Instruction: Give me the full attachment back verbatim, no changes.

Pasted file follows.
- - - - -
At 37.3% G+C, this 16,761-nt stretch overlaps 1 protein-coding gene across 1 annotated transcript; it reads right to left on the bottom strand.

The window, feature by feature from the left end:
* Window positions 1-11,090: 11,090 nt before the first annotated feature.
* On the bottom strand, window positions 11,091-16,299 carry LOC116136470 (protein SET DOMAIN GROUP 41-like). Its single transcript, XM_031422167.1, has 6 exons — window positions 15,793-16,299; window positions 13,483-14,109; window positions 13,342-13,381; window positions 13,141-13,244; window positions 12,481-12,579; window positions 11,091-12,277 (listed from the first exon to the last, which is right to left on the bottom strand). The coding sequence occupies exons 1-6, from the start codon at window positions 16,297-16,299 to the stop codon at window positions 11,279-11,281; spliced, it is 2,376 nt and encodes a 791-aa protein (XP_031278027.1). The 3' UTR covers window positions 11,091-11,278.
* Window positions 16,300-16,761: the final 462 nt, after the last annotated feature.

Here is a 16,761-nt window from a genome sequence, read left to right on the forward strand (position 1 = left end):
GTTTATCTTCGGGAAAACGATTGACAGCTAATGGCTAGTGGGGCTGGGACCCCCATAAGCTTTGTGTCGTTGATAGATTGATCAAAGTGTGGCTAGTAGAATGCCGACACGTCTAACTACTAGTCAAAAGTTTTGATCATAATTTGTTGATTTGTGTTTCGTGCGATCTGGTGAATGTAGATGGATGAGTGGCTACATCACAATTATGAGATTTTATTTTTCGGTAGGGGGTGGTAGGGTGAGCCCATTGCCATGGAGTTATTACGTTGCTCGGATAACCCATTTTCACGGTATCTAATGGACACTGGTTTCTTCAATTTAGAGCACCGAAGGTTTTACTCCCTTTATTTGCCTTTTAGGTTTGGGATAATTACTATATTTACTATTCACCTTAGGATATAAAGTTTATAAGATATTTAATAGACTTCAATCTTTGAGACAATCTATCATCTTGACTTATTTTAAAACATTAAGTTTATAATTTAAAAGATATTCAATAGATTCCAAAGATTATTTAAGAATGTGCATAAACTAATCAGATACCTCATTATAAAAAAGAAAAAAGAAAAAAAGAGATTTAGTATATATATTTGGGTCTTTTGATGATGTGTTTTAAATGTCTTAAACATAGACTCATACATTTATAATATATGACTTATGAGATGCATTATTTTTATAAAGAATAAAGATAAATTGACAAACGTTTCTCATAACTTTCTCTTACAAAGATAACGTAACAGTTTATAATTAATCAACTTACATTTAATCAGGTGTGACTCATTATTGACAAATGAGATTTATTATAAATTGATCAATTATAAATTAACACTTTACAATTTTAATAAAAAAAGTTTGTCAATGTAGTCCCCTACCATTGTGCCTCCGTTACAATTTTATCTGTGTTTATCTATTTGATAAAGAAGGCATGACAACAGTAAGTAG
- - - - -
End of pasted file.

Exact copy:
At 37.3% G+C, this 16,761-nt stretch overlaps 1 protein-coding gene across 1 annotated transcript; it reads right to left on the bottom strand.

The window, feature by feature from the left end:
* Window positions 1-11,090: 11,090 nt before the first annotated feature.
* On the bottom strand, window positions 11,091-16,299 carry LOC116136470 (protein SET DOMAIN GROUP 41-like). Its single transcript, XM_031422167.1, has 6 exons — window positions 15,793-16,299; window positions 13,483-14,109; window positions 13,342-13,381; window positions 13,141-13,244; window positions 12,481-12,579; window positions 11,091-12,277 (listed from the first exon to the last, which is right to left on the bottom strand). The coding sequence occupies exons 1-6, from the start codon at window positions 16,297-16,299 to the stop codon at window positions 11,279-11,281; spliced, it is 2,376 nt and encodes a 791-aa protein (XP_031278027.1). The 3' UTR covers window positions 11,091-11,278.
* Window positions 16,300-16,761: the final 462 nt, after the last annotated feature.

Here is a 16,761-nt window from a genome sequence, read left to right on the forward strand (position 1 = left end):
GTTTATCTTCGGGAAAACGATTGACAGCTAATGGCTAGTGGGGCTGGGACCCCCATAAGCTTTGTGTCGTTGATAGATTGATCAAAGTGTGGCTAGTAGAATGCCGACACGTCTAACTACTAGTCAAAAGTTTTGATCATAATTTGTTGATTTGTGTTTCGTGCGATCTGGTGAATGTAGATGGATGAGTGGCTACATCACAATTATGAGATTTTATTTTTCGGTAGGGGGTGGTAGGGTGAGCCCATTGCCATGGAGTTATTACGTTGCTCGGATAACCCATTTTCACGGTATCTAATGGACACTGGTTTCTTCAATTTAGAGCACCGAAGGTTTTACTCCCTTTATTTGCCTTTTAGGTTTGGGATAATTACTATATTTACTATTCACCTTAGGATATAAAGTTTATAAGATATTTAATAGACTTCAATCTTTGAGACAATCTATCATCTTGACTTATTTTAAAACATTAAGTTTATAATTTAAAAGATATTCAATAGATTCCAAAGATTATTTAAGAATGTGCATAAACTAATCAGATACCTCATTATAAAAAAGAAAAAAGAAAAAAAGAGATTTAGTATATATATTTGGGTCTTTTGATGATGTGTTTTAAATGTCTTAAACATAGACTCATACATTTATAATATATGACTTATGAGATGCATTATTTTTATAAAGAATAAAGATAAATTGACAAACGTTTCTCATAACTTTCTCTTACAAAGATAACGTAACAGTTTATAATTAATCAACTTACATTTAATCAGGTGTGACTCATTATTGACAAATGAGATTTATTATAAATTGATCAATTATAAATTAACACTTTACAATTTTAATAAAAAAAGTTTGTCAATGTAGTCCCCTACCATTGTGCCTCCGTTACAATTTTATCTGTGTTTATCTATTTGATAAAGAAGGCATGACAACAGTAAGTAG